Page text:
Williams set to finish what he started

Jafar Williams could do no wrong. Straight out of St. Mary's High School in Oakland, California, Washington head coach Jim Lambright immediately put Williams into the mix, one of eight true freshmen to see action in 1998. Then he became a started in 1999 and was cruising through the 2000 season until that fateful night in Tempe, Arizona. October 14, 2000, to be exact. The night Rich Alexis established himself as a player to be reckoned with, a veteran went down. It was Williams.

"I came in with (Jim) Lambright and his staff and was real pleased with them," Williams told Dawgman.com. "I got a great feel for them, but after my freshman year they were dismissed. (Rick) Neuheisel came in with his guys and at first I was a little scared but he said that they just wanted to watch football and get the best 11 guys on the field and that's what happened. I just had to work hard that spring and prove I was a football player to the new coaches."

Working hard is not something new to Jafar, but that night against Arizona State tested his mettle. An ankle injury suffered against the Sun Devils sidetracked a career that seemed to be headed for big things. "I missed the next week against Cal," Jafar said. "Throughout that year I was in a boot during the week and eased out of the boot on Fridays and played. I just toughed it out, and at my position where you have to go up against tight ends you need that firm grip to be able to plant. I never realized just how important my ankles were until the injury."

The ankle injury was just part of the problem for Jafar. "I also had a shoulder injury that year," he said. "That one wasn't as bad. I just put a harness on and toughed it out." The ankle was another story. The injury suffered against the Sun Devils set in motion a chain of events that forced Williams out of the 2001 season. "With the shoulder I knew stuff like that could happen," Jafar said. "With the ankle, it wasn't like a knee that you could repair. First we had to find a doctor that could tell me what was wrong with it. It got diagnosed four times. Finally we found a doctor that knew what was wrong with it but it was still up in the air after surgery. It could have gone either way - it could have been the same or it could have been better, so I gave it a shot. It took about a year and some change to get back to where I was."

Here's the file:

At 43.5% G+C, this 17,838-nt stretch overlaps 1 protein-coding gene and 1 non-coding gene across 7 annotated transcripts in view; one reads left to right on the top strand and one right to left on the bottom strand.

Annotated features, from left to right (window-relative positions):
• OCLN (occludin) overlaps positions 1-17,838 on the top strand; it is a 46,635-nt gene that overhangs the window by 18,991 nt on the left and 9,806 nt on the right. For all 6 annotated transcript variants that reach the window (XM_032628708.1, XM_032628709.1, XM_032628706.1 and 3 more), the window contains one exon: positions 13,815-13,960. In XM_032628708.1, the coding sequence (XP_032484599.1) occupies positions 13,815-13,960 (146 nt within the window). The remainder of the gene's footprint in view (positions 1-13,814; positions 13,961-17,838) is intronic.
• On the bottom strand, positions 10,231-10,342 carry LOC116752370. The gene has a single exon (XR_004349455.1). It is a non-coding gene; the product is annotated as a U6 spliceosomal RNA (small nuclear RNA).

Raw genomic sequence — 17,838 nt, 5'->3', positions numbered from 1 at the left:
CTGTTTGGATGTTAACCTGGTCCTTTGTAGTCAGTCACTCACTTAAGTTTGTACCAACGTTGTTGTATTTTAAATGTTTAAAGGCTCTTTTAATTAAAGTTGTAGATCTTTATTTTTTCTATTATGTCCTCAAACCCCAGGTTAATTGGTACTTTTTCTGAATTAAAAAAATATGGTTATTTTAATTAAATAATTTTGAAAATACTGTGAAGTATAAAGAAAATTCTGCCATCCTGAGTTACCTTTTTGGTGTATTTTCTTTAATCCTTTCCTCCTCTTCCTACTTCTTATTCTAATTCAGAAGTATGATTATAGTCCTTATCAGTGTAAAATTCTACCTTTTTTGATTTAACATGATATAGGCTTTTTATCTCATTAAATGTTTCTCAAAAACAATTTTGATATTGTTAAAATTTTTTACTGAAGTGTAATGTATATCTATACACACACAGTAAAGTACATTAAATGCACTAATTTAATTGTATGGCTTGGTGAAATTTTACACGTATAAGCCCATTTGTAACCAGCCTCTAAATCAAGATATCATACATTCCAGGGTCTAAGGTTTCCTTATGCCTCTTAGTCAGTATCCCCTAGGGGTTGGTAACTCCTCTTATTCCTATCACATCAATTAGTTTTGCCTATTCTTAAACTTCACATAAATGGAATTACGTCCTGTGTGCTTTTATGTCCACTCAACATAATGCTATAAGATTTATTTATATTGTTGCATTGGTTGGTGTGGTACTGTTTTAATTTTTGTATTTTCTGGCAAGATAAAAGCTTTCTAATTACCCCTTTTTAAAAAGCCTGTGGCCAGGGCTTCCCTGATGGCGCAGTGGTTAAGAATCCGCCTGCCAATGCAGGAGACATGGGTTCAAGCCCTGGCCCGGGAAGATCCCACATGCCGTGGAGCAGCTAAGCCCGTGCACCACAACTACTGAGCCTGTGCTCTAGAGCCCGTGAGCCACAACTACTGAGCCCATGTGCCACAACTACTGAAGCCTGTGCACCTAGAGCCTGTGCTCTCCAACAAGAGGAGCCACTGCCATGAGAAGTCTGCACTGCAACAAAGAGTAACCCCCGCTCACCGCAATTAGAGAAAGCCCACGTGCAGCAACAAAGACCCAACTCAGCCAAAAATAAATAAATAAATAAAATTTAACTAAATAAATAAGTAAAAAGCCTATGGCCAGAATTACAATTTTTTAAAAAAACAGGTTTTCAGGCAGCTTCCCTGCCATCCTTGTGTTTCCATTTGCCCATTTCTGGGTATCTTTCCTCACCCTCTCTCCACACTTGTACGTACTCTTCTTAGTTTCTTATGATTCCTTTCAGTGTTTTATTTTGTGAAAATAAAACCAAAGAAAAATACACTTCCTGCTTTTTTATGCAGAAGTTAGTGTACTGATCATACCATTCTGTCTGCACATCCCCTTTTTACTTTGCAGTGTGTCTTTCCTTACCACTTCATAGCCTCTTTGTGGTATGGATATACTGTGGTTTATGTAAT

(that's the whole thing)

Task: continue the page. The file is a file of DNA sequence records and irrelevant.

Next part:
Even then, Williams was not ready to put himself back in a situation that could sideline him further. Because of Lambright's decision in '98, Jafar had options. He chose to redshirt. "If I wasn't going to start 100 percent, I didn't want to go into it," he said. "I was about 85 percent going into two-a-days, but I didn't feel comfortable going through that. I wanted to start off 100 percent and I still had my redshirt and chose to use it. It was the best decision for me."

As it turned out, Jafar's best decision also reaped benefits for the University of Washington football team, circa 2002. With a lack of defensive identity, Williams brings up the lead of the old guard along with Ben Mahdavi. The two oldest linebackers are going to be counted on heavily to bring some senior leadership and direction to a group of players that have tremendous talent but lack the focus needed to take it all to the next level. "I think this team we have right now is a very talented team," Williams said. "The sky is the limit with this team, actually. We're just a young team right now so it's just a matter of controlling all this wild energy that we have and focus it. There are times when we're focused and there are other times when there are ten different conversations going on. My job as a veteran is to tell them, 'Hey, you're still learning, still playing. You've got to play with your mind. Be a student of the game,'.

"My main goal is to show these guys that we have all the athleticism in the world and that we have to focus it and work hard. If you don't work hard it can slip away. The other guys who are alright work hard and they become better than you because they've learned techniques that can beat athleticism. I just try to preach and teach to these guys that hard work pays off and no matter how good you are you still need to work hard and stay humble, not get too big headed."

When it comes to putting in the work and overcoming obstacles, the younger players have a true role model in Williams. His modesty comes through in his own goals for the season. "I just want to stay healthy and contribute as much as possible on and off the field and hopefully lead this team to great places."

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